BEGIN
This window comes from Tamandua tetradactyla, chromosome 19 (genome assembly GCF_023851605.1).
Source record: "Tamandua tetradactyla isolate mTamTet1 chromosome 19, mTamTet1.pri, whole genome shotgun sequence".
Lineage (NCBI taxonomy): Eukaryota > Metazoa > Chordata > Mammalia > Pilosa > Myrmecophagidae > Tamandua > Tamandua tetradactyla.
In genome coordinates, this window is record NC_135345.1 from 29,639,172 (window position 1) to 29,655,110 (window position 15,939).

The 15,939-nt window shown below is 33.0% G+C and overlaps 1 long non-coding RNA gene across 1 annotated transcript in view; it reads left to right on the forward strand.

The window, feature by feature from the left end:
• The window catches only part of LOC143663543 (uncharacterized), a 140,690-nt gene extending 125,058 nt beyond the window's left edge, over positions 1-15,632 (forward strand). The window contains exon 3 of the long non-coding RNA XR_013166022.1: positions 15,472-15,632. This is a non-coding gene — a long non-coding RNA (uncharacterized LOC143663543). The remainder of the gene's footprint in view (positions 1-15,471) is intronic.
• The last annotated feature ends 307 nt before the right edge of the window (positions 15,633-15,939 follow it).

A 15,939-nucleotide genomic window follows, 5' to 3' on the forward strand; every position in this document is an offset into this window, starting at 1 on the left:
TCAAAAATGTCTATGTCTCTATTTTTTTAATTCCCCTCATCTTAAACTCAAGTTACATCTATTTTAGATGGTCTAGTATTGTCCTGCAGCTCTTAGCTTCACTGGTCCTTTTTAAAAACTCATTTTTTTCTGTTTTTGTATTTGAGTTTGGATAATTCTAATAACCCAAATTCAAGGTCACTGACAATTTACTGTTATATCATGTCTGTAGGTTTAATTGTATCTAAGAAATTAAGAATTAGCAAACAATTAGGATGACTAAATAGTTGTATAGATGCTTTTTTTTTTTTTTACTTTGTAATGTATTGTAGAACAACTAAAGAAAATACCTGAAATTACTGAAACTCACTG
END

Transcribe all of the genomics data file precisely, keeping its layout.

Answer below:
This window comes from Tamandua tetradactyla, chromosome 19 (genome assembly GCF_023851605.1).
Source record: "Tamandua tetradactyla isolate mTamTet1 chromosome 19, mTamTet1.pri, whole genome shotgun sequence".
Lineage (NCBI taxonomy): Eukaryota > Metazoa > Chordata > Mammalia > Pilosa > Myrmecophagidae > Tamandua > Tamandua tetradactyla.
In genome coordinates, this window is record NC_135345.1 from 29,639,172 (window position 1) to 29,655,110 (window position 15,939).

The 15,939-nt window shown below is 33.0% G+C and overlaps 1 long non-coding RNA gene across 1 annotated transcript in view; it reads left to right on the forward strand.

The window, feature by feature from the left end:
• The window catches only part of LOC143663543 (uncharacterized), a 140,690-nt gene extending 125,058 nt beyond the window's left edge, over positions 1-15,632 (forward strand). The window contains exon 3 of the long non-coding RNA XR_013166022.1: positions 15,472-15,632. This is a non-coding gene — a long non-coding RNA (uncharacterized LOC143663543). The remainder of the gene's footprint in view (positions 1-15,471) is intronic.
• The last annotated feature ends 307 nt before the right edge of the window (positions 15,633-15,939 follow it).

A 15,939-nucleotide genomic window follows, 5' to 3' on the forward strand; every position in this document is an offset into this window, starting at 1 on the left:
TCAAAAATGTCTATGTCTCTATTTTTTTAATTCCCCTCATCTTAAACTCAAGTTACATCTATTTTAGATGGTCTAGTATTGTCCTGCAGCTCTTAGCTTCACTGGTCCTTTTTAAAAACTCATTTTTTTCTGTTTTTGTATTTGAGTTTGGATAATTCTAATAACCCAAATTCAAGGTCACTGACAATTTACTGTTATATCATGTCTGTAGGTTTAATTGTATCTAAGAAATTAAGAATTAGCAAACAATTAGGATGACTAAATAGTTGTATAGATGCTTTTTTTTTTTTTTACTTTGTAATGTATTGTAGAACAACTAAAGAAAATACCTGAAATTACTGAAACTCACTG